Regarding Freeman’s defense of the Tiananmen Square massacre, it should be noted that he never defended the Tiananmen Square massacre! Unlike the National Review claimed, he never said that the Chinese government should have moved more swiftly to “crush” the students. And he never said that the students didn’t have a right to demonstrate. What he said was that they didn’t have the right to occupy “the heart of the national capital” with the intention of “disrupting the normal functions of government.” For this reason, he faulted the Chinese government for failing to prevent the demonstrations from becoming so large that in the end the only way to stop them was through force.

Of course, as a libertarian I would point out that the Chinese government could have also stopped the demonstrations by submitting to the students’ demands. But Freeman, as he made clear at the end of his email, was taking a “Burkean” view on the matter. And Edmund Burke, let’s remember, while strongly opposing tyranny, did not feel that revolutions were an effective means to bring about change. So, too, it could legitimately be argued that Freeman, while wanting to see the Chinese government become less oppressive, did not believe that a mass uprising was the way to bring it about.

Say what you will about this view, but I certainly don’t think it’s proof that Chas Freeman is a “long-time sycophant of Beijing.” To the contrary, in a second email uncovered by the Weekly Standard, he wrote that, although China has made “very significant progress on many levels,” it “continues to fall far short of our minimal expectations for human and civil rights in many respects.”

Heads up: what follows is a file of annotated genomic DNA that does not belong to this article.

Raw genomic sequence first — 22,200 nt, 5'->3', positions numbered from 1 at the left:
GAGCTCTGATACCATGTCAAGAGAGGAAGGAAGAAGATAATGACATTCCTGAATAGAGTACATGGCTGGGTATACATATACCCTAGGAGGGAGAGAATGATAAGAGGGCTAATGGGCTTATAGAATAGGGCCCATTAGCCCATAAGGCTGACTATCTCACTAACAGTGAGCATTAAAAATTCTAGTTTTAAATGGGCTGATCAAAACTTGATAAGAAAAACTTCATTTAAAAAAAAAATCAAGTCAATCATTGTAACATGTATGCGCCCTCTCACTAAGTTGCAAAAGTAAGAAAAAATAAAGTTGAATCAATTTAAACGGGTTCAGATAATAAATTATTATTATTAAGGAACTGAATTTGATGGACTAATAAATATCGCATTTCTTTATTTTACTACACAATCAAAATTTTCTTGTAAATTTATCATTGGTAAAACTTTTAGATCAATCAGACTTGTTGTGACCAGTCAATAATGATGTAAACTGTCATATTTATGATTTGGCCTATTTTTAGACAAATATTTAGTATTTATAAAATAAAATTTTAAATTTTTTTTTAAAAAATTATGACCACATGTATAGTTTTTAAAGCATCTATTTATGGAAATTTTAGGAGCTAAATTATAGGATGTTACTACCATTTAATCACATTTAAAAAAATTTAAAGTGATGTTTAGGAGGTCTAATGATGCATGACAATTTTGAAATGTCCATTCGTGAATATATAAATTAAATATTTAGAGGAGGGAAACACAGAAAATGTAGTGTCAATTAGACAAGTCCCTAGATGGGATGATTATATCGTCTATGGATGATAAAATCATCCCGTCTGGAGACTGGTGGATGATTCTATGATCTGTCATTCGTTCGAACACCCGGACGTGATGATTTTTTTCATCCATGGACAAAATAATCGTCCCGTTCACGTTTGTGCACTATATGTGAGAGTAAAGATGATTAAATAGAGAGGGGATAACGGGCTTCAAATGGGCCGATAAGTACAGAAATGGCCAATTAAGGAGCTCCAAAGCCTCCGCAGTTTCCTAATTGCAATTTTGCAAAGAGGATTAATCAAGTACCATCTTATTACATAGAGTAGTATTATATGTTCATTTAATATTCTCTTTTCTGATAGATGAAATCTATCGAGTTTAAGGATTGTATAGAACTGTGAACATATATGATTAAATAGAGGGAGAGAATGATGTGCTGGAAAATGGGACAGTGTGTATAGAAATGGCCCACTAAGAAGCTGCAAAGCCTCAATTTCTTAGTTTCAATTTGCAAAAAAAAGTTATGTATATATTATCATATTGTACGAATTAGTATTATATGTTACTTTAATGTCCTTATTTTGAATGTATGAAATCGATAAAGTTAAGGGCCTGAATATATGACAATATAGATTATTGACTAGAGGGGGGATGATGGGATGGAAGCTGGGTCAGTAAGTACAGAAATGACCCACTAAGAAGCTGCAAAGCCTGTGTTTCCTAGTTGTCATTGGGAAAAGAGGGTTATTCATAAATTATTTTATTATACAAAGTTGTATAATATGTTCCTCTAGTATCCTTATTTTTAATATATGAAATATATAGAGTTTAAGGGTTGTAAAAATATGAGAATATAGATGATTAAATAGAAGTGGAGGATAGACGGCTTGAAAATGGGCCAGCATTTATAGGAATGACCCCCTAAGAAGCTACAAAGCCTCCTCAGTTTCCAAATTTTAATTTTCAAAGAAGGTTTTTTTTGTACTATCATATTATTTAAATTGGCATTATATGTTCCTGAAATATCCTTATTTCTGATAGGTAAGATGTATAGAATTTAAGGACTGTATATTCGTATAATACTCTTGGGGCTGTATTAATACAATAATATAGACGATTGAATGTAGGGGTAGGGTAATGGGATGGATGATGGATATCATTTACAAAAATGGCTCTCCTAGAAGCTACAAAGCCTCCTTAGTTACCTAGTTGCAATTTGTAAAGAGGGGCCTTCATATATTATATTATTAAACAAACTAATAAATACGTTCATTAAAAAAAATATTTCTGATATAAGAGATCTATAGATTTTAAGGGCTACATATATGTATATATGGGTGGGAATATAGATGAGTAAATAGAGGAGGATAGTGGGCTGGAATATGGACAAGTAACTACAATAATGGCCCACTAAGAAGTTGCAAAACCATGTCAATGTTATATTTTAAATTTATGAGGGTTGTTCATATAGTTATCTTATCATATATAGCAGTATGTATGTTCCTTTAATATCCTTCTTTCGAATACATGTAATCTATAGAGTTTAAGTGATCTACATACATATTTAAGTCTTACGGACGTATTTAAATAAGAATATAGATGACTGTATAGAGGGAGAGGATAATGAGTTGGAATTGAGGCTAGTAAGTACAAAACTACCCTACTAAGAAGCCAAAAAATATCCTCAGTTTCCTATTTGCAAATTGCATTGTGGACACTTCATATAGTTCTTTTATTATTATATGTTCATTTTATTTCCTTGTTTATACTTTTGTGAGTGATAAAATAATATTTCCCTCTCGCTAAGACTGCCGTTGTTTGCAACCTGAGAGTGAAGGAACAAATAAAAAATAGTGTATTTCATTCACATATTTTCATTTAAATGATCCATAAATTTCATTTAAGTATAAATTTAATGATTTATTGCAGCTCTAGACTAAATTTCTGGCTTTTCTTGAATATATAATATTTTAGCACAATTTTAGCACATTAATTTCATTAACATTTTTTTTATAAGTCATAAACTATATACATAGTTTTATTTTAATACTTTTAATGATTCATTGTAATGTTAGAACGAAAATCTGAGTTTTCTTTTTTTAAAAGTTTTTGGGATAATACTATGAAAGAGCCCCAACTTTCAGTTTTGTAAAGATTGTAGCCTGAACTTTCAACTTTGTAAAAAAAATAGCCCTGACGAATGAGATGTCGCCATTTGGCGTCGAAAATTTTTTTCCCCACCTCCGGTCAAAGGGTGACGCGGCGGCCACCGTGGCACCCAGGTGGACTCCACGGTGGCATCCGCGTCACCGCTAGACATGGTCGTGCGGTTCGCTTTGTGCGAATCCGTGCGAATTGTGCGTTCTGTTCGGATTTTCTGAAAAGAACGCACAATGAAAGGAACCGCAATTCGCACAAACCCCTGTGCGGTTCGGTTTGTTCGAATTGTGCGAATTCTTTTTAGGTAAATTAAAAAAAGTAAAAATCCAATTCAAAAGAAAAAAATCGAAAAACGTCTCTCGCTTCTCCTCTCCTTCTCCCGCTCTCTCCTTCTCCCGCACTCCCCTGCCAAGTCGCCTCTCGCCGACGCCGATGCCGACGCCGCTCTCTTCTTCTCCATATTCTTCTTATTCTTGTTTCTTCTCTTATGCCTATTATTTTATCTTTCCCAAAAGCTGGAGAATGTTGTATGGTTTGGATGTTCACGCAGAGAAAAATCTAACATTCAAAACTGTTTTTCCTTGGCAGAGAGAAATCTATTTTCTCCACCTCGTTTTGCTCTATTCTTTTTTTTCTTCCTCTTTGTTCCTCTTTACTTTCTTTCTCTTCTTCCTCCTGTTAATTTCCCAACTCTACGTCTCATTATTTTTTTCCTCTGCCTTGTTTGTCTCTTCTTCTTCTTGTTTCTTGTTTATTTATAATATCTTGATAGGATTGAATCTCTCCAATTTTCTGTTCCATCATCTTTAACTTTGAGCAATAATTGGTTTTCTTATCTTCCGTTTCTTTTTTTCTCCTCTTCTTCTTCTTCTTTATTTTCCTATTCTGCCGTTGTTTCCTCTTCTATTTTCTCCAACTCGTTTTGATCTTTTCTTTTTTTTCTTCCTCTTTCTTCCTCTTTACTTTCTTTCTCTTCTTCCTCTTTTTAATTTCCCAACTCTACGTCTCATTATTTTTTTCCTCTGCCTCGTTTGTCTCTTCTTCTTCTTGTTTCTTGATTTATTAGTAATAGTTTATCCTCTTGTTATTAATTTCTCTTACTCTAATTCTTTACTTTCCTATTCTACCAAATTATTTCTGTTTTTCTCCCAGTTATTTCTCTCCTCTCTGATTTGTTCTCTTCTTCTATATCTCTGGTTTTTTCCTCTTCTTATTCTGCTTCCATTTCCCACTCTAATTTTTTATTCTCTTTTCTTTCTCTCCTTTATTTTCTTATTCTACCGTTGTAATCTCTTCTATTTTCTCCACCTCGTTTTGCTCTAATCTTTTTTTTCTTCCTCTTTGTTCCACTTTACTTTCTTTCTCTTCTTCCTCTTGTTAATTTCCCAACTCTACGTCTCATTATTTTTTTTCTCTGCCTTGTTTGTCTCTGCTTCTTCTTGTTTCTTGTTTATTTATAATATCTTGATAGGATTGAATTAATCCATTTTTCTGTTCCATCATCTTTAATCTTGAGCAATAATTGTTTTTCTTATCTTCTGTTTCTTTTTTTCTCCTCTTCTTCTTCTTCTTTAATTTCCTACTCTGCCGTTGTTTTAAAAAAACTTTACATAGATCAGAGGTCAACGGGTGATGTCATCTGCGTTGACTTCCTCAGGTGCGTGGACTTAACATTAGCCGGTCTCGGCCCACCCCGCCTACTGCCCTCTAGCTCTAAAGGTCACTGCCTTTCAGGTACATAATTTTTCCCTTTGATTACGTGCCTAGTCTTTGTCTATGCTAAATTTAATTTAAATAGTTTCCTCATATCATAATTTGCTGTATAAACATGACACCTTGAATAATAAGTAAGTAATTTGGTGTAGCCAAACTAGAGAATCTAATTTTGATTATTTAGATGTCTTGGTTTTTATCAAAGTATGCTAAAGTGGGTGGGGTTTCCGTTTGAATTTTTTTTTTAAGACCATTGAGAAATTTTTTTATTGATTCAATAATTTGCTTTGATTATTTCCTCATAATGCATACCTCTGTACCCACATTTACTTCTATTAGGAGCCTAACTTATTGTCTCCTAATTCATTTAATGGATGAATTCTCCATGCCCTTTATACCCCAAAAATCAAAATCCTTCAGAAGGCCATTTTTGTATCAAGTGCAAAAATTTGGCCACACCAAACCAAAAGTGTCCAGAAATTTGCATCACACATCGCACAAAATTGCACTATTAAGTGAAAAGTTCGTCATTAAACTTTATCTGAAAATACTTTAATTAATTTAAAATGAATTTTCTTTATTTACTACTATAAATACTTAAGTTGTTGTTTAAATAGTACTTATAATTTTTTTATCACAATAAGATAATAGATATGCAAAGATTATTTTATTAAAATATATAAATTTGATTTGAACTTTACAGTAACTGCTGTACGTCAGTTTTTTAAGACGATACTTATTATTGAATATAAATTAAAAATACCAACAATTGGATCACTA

Freeman’s actual views about China didn’t really matter, of course. All that mattered was his “hatred” of Israel. So from February 19, when Steve Rosen began sounding the alarm bells, until yesterday, the neocon smear campaign raged on, getting uglier and uglier, finally forcing Freeman to withdraw his candidacy.

Though Freeman’s critics won this battle, they would do well to heed his parting words:

There is a special irony in having been accused of improper regard for the opinions of foreign governments and societies by a group so clearly intent on enforcing adherence to the policies of a foreign government – in this case, the government of Israel. I believe that the inability of the American public to discuss, or the government to consider, any option for US policies in the Middle East opposed by the ruling faction in Israeli politics has allowed that faction to adopt and sustain policies that ultimately threaten the existence of the state of Israel. It is not permitted for anyone in the United States to say so. This is not just a tragedy for Israelis and their neighbors in the Middle East; it is doing widening damage to the national security of the United States.
As for those of us committed to justice, let this serve as a reminder not to underestimate our enemies. Say what you will about their morals, but there’s no denying that they know how to fight.